Part of making Kingston a leading 21st century city with a global impact means ensuring it’s as easy as possible for people to travel here. To attract visitors, businesses, researchers, entrepreneurs and future residents, we need strong transportation links for planes, trains and automobiles.
That’s why I’m fully supportive of VIA Rail’s proposed expansion of rail service in Eastern Ontario. The core of this plan is a new passenger dedicated rail line, and although this new rail line won’t run through Kingston, the overall effect on our city’s rail service will be significant. With this new rail line Kingston will be transformed into a regional hub for rail service in Eastern Ontario. Kingston is currently a midway stop between Toronto and Montreal, Toronto and Ottawa, and that means limited train schedules. Right now you can’t catch an early morning train from Kingston to Ottawa or a late evening train from Toronto to Kingston.
However, with Kingston as a regional rail hub, trains would start and end here, meaning far more convenient train schedules. For example, if you are in Kingston, you could catch an early morning train to Toronto, Ottawa or Montreal and then catch an evening train back. If you are in Toronto, Ottawa or Montreal, the same options of early morning and late evening trains would be available. Whether coming into Kingston or leaving, travel options by train would be significantly better.
In order for VIA Rail’s proposed rail service expansion to move forward, federal government funding will be required. The expansion of convenient rail travel for Kingston and Eastern Ontario will provide a viable alternative to travelling by car, which makes sense both economically and environmentally. And so I am happy to add my voice to the many other municipal leaders across Eastern Ontario trying to make this new rail service a reality.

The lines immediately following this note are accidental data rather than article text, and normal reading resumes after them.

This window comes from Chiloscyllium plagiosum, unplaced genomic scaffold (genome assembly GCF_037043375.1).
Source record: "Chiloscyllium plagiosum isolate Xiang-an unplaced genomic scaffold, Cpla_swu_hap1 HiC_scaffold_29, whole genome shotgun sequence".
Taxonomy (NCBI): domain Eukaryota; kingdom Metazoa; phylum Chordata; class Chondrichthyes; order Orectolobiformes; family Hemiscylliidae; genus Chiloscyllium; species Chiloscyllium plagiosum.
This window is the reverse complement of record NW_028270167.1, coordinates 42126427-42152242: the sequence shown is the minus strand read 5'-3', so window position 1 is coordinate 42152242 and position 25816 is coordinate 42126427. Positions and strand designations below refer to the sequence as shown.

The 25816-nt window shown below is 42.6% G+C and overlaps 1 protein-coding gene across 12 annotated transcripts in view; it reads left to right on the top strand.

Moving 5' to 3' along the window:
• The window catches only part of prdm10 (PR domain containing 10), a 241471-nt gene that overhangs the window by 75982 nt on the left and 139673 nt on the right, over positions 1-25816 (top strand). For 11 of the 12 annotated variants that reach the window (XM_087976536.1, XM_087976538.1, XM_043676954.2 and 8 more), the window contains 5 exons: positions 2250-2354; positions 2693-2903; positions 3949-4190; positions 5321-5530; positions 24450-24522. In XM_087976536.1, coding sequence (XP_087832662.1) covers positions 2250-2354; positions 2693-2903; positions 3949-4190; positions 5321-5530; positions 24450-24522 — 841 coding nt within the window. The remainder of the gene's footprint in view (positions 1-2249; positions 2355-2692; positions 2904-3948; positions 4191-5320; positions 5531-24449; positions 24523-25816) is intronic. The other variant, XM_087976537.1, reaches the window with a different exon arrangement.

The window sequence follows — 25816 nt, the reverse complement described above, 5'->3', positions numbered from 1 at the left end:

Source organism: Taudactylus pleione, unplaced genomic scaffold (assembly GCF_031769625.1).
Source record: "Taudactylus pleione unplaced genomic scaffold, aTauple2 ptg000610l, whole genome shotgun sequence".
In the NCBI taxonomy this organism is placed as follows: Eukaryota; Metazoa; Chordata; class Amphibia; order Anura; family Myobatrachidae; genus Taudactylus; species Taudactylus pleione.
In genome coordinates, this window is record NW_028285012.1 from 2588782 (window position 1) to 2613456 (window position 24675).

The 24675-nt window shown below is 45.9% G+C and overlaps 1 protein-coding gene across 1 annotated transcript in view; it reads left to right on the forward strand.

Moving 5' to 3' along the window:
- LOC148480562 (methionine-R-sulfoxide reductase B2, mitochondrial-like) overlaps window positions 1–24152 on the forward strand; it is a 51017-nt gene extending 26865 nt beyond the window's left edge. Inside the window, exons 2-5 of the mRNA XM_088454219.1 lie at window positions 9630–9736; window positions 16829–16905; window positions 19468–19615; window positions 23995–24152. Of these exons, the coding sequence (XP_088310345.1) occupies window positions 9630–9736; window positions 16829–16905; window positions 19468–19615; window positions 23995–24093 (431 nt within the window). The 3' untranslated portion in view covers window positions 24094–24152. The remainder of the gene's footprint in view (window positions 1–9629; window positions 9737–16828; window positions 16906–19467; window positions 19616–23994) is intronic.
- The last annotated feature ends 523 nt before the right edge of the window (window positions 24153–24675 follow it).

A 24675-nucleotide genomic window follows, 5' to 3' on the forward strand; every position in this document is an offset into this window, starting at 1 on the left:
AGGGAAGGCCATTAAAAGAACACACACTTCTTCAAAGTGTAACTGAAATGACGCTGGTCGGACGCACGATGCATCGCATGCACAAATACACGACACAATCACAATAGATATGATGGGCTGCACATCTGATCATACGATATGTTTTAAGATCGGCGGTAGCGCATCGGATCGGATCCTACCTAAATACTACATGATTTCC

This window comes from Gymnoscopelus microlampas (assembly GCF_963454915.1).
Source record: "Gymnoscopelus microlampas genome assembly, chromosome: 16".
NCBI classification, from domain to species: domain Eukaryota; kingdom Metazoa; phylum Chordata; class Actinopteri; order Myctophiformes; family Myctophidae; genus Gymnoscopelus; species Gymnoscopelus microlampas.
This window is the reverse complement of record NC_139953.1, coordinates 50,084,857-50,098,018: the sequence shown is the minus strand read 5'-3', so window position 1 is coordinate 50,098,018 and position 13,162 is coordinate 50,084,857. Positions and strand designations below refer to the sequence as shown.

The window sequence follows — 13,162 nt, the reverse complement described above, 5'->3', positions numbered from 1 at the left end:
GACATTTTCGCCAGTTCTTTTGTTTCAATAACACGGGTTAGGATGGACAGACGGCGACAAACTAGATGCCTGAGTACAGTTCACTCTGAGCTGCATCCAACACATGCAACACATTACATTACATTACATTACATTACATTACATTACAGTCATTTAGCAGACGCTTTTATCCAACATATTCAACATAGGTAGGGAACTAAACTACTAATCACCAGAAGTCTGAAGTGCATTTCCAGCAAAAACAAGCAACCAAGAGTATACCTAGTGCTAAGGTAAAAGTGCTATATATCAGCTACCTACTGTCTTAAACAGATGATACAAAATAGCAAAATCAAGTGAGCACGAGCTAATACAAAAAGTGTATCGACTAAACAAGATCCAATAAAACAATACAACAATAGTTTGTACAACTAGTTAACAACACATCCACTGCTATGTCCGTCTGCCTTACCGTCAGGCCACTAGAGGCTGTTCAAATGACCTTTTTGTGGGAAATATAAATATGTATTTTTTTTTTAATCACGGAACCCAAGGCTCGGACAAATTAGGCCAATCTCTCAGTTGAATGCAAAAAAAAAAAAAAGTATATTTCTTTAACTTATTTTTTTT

Check out the latest version of From the Mayor’s Chair, where I break down the decisions of Council in 2 minutes!
The July 11 Council meeting began with the proposed vision for the future of Kingston Pen and Portsmouth Olympic Harbour – the product of 18 months of community consultation. After several hours of debate and discussion, Council formally approved the vision. Next Council approved a pilot project that will give residents the option of paying for parking downtown with a smartphone. The project will be introduced later this year. Finally, Council approved a new plan that will close a portion of Napier Street to traffic next to 671 Brock Street creating a pedestrian lane between Churchill Park and the new park land slated to go on the site of the old St. Joseph/St. Mary Catholic School.
Watch the July 11 edition of From the Mayor’s Chair HERE
This week City Council approved a vision to guide the future development of Kingston Penitentiary and Portsmouth Olympic Harbour. As shown in the image above, the vision calls for a continuous shoreline pathway and full public access to the waterfront. On the city-owned harbour side, there will be lots of green space, views of the water and space for sailing competitions and other community events. On the federally-owned Kingston Pen side, the northern part of the site will be preserved in its current state (including the prison walls) to maintain the huge tourist draw that we have seen over the last two years. The southern half of the site will allow for new construction and the re-purposing of some existing buildings, bringing enormous potential for creative redevelopment.
With the vision approved, the work now begins to implement it. That will involve working out details such as the road network and parking, while the city also develops necessary bylaws to protect the heritage buildings on site. There will be a lot of technical planning in order to get the southern half of the KP site ready for redevelopment, as Canada Lands Corporation (CLC) takes the lead towards the eventual sale of the KP property. On the Portsmouth Olympic Harbour side, the city will move full speed ahead to plan a new marina building and a revitalized harbour.
I want to take a moment to thank city staff, CLC staff, the consulting team at the Planning Partnership, the members of the community working group and the many hundreds of Kingstonians that participated in this visioning process over the last 18 months. There’s a lot of work ahead, but because of your efforts we now have a road map towards an exciting future for this signature piece of Kingston’s waterfront.